Leafing through newspaper reports, you'd think that vertical farming is either the perfect solution to global hunger, or a completely failed agriculture system. As with many things, the truth isn't quite as extreme as that. Michele Butturini, researcher at WUR, who together with Leo Marcelis wrote the chapter “Vertical farming in Europe: present status and outlook” for the new Kozai book Plant Factory, can attest to this.
"We believe that vertical farming producers should focus on higher market segments and that products should be marketed as premium products. There is every reason to do that: lowest water footprint, low food miles, longer shelf life, higher land use efficiency, fresher products and potentially higher food safety."
Focus on the people
A lot has already been said about choosing the right business model and choosing the right technology. That's why Leo and Michele prefer to focus on the human factor, namely: the people outside the company (customers, public opinion) and the people in the company (employees).
"Vertical farming, being so novel, is almost an unknown market (except for Japan and some other Asian countries)", Michele says. "Furthermore, it is an industry that makes intense use of technology. The element of 'mystery', due to its novelty, combined with the intense use of technology, can raise enthusiasm but also a lot of skepticism and confusion." Not all consumers may like products not grown in the field or in soil: in the end, it is a personal choice. "However, what is important is that there is an open and honest debate about pros and cons of vertical farming. We believe that a successful vertical farm is able to connect with their consumers, to build a relationship of trust with the customers. Companies themselves should get the consumers involved by making them aware of the pros but also of the cons, namely that vertical farms are not (yet?) perfectly sustainable as they make intense use of electric energy."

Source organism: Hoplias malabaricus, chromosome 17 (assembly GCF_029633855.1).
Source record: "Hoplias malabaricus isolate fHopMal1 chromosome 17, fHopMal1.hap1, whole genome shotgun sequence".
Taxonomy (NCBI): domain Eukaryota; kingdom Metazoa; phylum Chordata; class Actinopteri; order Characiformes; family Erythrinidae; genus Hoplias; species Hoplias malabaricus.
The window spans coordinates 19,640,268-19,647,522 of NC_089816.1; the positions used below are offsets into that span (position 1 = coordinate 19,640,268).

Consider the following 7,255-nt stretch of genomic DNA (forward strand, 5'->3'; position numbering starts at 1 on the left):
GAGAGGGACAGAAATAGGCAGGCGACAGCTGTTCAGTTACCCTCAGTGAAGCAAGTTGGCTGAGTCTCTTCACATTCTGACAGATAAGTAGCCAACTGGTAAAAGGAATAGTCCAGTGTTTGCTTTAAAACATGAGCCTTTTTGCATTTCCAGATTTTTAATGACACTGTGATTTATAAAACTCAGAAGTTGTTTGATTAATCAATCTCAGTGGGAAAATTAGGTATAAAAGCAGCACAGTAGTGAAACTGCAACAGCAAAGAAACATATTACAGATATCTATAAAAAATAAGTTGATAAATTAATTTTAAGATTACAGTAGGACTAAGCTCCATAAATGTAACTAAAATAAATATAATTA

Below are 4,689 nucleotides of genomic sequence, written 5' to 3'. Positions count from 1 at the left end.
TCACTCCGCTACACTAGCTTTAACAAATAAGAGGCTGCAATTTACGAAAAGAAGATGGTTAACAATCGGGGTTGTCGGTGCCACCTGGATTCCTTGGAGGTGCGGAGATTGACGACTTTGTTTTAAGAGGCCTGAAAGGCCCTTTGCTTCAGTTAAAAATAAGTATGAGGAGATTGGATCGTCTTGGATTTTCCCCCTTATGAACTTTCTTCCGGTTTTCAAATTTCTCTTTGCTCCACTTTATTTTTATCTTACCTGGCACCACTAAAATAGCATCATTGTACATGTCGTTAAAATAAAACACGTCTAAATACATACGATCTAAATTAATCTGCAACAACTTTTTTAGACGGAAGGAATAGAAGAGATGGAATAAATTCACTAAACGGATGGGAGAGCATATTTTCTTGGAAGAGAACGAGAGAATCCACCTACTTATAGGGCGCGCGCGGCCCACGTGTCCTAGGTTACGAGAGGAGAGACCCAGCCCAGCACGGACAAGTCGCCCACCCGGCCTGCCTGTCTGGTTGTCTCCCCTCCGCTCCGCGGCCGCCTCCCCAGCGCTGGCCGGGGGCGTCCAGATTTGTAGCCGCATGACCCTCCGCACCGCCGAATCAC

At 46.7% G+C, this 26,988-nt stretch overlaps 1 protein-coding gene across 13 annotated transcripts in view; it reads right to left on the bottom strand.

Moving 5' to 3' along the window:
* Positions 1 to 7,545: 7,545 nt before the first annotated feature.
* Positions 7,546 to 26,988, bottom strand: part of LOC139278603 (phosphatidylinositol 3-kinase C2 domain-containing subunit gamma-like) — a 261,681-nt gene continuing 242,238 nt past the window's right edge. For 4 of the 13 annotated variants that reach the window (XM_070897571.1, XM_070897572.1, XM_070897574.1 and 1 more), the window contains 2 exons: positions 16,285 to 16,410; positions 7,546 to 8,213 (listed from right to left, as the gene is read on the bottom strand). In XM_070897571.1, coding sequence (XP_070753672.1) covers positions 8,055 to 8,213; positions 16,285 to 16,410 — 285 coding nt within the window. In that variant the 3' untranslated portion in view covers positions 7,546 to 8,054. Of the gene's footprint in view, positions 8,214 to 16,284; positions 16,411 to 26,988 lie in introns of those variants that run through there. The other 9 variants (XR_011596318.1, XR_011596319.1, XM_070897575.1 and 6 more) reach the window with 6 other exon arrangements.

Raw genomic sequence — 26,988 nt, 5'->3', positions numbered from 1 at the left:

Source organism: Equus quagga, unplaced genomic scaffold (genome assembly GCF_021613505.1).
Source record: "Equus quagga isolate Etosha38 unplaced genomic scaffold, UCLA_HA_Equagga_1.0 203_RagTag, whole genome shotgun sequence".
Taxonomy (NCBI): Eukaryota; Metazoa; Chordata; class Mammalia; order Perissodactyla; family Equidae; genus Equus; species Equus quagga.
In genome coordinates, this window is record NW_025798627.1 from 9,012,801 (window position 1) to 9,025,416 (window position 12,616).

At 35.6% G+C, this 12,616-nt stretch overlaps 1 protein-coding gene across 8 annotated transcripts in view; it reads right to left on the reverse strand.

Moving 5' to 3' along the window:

And what about the people in the company? "Understanding the growth prospects of a vertical farming company is a hard task, and oftentimes mistakes can be made", Michele says. "Corporate officers should not forget to listen to their employees, those that take care of the daily operation and improvements, so that they can build reasonable promises of growth."
While it is important to get the word out on the benefits of vertical farming, it all starts with the cultivation itself, of course. That's why the Sky High research program, led by Professor Leo Marcelis of Wageningen University, will study the optimization of the shoot and root environment of plants, to improve growth and energy use efficiency of plant production in vertical farms. Besides optimizing growth they will study in detail how the growth conditions can be used to substantially improve product quality (taste, aroma, appearance, shelf life, nutritional value, safety). This will also include the study of genetic regulation. Furthermore the climate control will be optimized and algorithms will be developed to optimize the design operation of vertical farms.
Sky High was awarded a €5 million grant, as was announced at the NWO congress. Here, Sander van Delden represents Leo and the Horticulture and Product Physiology department at WUR.
Michele has also been involved with the 2nd edition of the Urban Greenhouse Challenge, supporting Rio Pals and Marta Eggers in the early stage of the preparation, advising them on vertical farming, trying to answer their questions, and helping them present the challenge to potential partners. "Once I had to present the challenge to the senior management of the Chinese Northwest A&F University, that was very cool", he says.
Looking forward, Michele and Leo believe that initially only a relatively number of crops are likely to be economically profitable, and gradually more crops will follow.
"A large number of vertical farms will start", they say. "This will include established companies as well as small start-ups, large scale as well as small scale. Despite the fact that quite a number of them will disappear again within a few years, the sector as a whole will expand worldwide. As it is a new production system there are still many opportunities for improving the systems and that is what will occur."